Topping also helps minimize staking of the plants when they get heavy with mature flowers. A tall plant with one main cola will tend to tip and require support from a stake and twine than a shorter plant with more of a horizontal growth pattern that results from topping.
Does Every Plant Require Topping?
Some indica plants mature at very low heights. For these plants, topping may not be advantageous, and allowing them to grow one large cola instead of two or more smaller colas may provide an equal or even superior yield. Many growers choose to leave these extreme indicas low and squatty with only one large cola.
Any sativa or hybrid plants, as well as most indica plants, however, will produce a more abundant crop if the grower tops them at the appropriate time. Topping is advantageous for the vast majority of plants.
When Should You Top?
Topping is done during the vegetative stage of the cannabis plants’ growth. Regardless of whether you’re growing from seeds or clones, the plants must be of sufficient height and strength to handle the stress of topping. You want to top once the plants have four sets of nodes, which are found where the plant produces two new leaves from the main stalk.
Topping at this stage will result in some lower branch development that will never be as lush and productive as the upper branches that occur after topping. While some of these lower branches will produce worthwhile flowers that are worth retaining for later harvest, the majority of small lower branches—known as “larf”—should be cut from the plant just prior to putting them in flower mode. Usually, the unwanted larf will consist of the lower third (or slightly less) of the plant. Removing the larf will cause the plant to grow more robust buds on the top branches where you want them. Removing larf from cannabis is similar to removing the lower “sucker” branches from fruit trees. You can put the small laft branches to good use by creating clones from them if you wish.
How Do You Top?
Topping is rather simple. After a plant develops four sets of leaves and nodes, take a small pair of clean scissors (use alcohol to wipe the blades), and cut the main stem at the very top, right below the area where new leaves are emerging. Be certain to cut the stalk and not just the leaves that are emerging, because without cutting the stalk, no subsequent forking will occur.
As resistant as you may be to topping a healthy, thriving plant, rest assured that topping will soon result in a lusher, bushier, and more robust plant overall. Right after topping, you will notice that while the top of the plant isn’t growing upward anymore, lower branching will begin to occur at the lower nodes, and very soon two main branches will fork from the main stem at the very top of the plant where there used to be just one main branch.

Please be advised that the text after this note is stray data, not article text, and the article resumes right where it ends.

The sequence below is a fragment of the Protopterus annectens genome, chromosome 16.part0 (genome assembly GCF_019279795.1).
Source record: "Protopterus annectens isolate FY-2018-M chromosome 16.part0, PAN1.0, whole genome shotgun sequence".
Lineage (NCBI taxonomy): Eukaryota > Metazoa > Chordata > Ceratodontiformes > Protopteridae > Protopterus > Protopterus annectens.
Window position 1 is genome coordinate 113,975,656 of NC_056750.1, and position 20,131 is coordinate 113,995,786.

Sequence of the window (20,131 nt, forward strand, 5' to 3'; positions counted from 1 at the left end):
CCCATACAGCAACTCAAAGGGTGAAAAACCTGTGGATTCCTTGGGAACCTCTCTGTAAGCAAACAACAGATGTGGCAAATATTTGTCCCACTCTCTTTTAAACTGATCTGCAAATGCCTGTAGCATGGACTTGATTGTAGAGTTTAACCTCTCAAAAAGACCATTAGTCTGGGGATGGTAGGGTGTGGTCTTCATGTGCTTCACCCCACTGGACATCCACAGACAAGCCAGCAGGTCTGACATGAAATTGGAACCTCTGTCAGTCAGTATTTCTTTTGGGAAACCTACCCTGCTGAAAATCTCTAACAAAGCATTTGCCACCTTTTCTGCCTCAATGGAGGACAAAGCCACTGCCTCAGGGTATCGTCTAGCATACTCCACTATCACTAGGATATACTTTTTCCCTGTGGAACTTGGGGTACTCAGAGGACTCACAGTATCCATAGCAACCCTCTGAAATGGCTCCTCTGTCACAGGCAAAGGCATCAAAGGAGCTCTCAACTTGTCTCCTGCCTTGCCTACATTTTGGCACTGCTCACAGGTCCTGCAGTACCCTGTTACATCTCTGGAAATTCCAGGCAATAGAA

Soon, the entire plant will be more visually appealing and not resemble the beanstalk some cannabis plants resemble prior to topping. The plants will grow outward as well as upward.
How Many Times Should You Top?
The number of times a plant should be topped depends on the grower. Some growers only top once, while others may top twice or more. Each time the grower tops q plant, increased lateral growth will occur, and the plant will assume a more rounded appearance overall.
If you choose to top a second time, remember that you will be topping two main stems instead of just one. If you top a third time, you will be cutting four main stems. The number of top branches will double with each successive topping a plant receives.
Topping your cannabis plants is highly recommended for increasing yield, promoting sturdier, bushier plants, and limiting their vertical growth. Although this standard practice can be a bit daunting for a novice grower, it’s a simple procedure that will make any garden more productive and visually pleasing.
Once you have a few grows under your belt and have topped several plants, the process will be almost second nature, and you’ll most likely start experimenting with the number of times you top. If you’ve never topped a plant, follow the instructions outlined here and proceed with confidence. You will soon recognize how beneficial the process is to your plants.